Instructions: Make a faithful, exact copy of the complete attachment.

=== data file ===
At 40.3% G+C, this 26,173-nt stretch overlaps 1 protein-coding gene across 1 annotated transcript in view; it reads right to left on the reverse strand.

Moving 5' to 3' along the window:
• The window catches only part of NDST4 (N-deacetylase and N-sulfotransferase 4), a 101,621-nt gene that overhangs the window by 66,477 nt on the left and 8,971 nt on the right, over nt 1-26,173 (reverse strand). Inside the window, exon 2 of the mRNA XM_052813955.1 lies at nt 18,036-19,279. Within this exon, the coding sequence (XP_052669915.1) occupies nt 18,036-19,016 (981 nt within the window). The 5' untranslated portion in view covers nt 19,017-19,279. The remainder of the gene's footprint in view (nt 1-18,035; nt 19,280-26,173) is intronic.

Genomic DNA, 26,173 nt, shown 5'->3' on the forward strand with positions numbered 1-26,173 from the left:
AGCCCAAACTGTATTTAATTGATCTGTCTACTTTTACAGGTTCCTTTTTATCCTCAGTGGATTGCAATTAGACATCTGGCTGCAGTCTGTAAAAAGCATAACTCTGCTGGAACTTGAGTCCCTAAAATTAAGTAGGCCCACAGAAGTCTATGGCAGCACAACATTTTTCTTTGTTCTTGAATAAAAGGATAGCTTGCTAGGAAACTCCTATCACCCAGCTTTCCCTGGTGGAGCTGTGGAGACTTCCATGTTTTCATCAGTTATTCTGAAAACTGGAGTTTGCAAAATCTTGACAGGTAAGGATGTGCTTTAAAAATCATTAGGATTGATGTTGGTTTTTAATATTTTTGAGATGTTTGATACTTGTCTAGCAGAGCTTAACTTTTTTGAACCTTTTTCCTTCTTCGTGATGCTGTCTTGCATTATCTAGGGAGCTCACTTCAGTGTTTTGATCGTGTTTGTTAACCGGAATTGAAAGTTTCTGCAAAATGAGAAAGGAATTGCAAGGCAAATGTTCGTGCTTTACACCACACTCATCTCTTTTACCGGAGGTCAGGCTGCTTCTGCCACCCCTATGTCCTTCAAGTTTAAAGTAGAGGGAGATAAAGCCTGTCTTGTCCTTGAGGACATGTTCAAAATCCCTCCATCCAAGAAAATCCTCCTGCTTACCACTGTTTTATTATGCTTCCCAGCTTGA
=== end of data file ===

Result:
At 40.3% G+C, this 26,173-nt stretch overlaps 1 protein-coding gene across 1 annotated transcript in view; it reads right to left on the reverse strand.

Moving 5' to 3' along the window:
• The window catches only part of NDST4 (N-deacetylase and N-sulfotransferase 4), a 101,621-nt gene that overhangs the window by 66,477 nt on the left and 8,971 nt on the right, over nt 1-26,173 (reverse strand). Inside the window, exon 2 of the mRNA XM_052813955.1 lies at nt 18,036-19,279. Within this exon, the coding sequence (XP_052669915.1) occupies nt 18,036-19,016 (981 nt within the window). The 5' untranslated portion in view covers nt 19,017-19,279. The remainder of the gene's footprint in view (nt 1-18,035; nt 19,280-26,173) is intronic.

Genomic DNA, 26,173 nt, shown 5'->3' on the forward strand with positions numbered 1-26,173 from the left:
AGCCCAAACTGTATTTAATTGATCTGTCTACTTTTACAGGTTCCTTTTTATCCTCAGTGGATTGCAATTAGACATCTGGCTGCAGTCTGTAAAAAGCATAACTCTGCTGGAACTTGAGTCCCTAAAATTAAGTAGGCCCACAGAAGTCTATGGCAGCACAACATTTTTCTTTGTTCTTGAATAAAAGGATAGCTTGCTAGGAAACTCCTATCACCCAGCTTTCCCTGGTGGAGCTGTGGAGACTTCCATGTTTTCATCAGTTATTCTGAAAACTGGAGTTTGCAAAATCTTGACAGGTAAGGATGTGCTTTAAAAATCATTAGGATTGATGTTGGTTTTTAATATTTTTGAGATGTTTGATACTTGTCTAGCAGAGCTTAACTTTTTTGAACCTTTTTCCTTCTTCGTGATGCTGTCTTGCATTATCTAGGGAGCTCACTTCAGTGTTTTGATCGTGTTTGTTAACCGGAATTGAAAGTTTCTGCAAAATGAGAAAGGAATTGCAAGGCAAATGTTCGTGCTTTACACCACACTCATCTCTTTTACCGGAGGTCAGGCTGCTTCTGCCACCCCTATGTCCTTCAAGTTTAAAGTAGAGGGAGATAAAGCCTGTCTTGTCCTTGAGGACATGTTCAAAATCCCTCCATCCAAGAAAATCCTCCTGCTTACCACTGTTTTATTATGCTTCCCAGCTTGA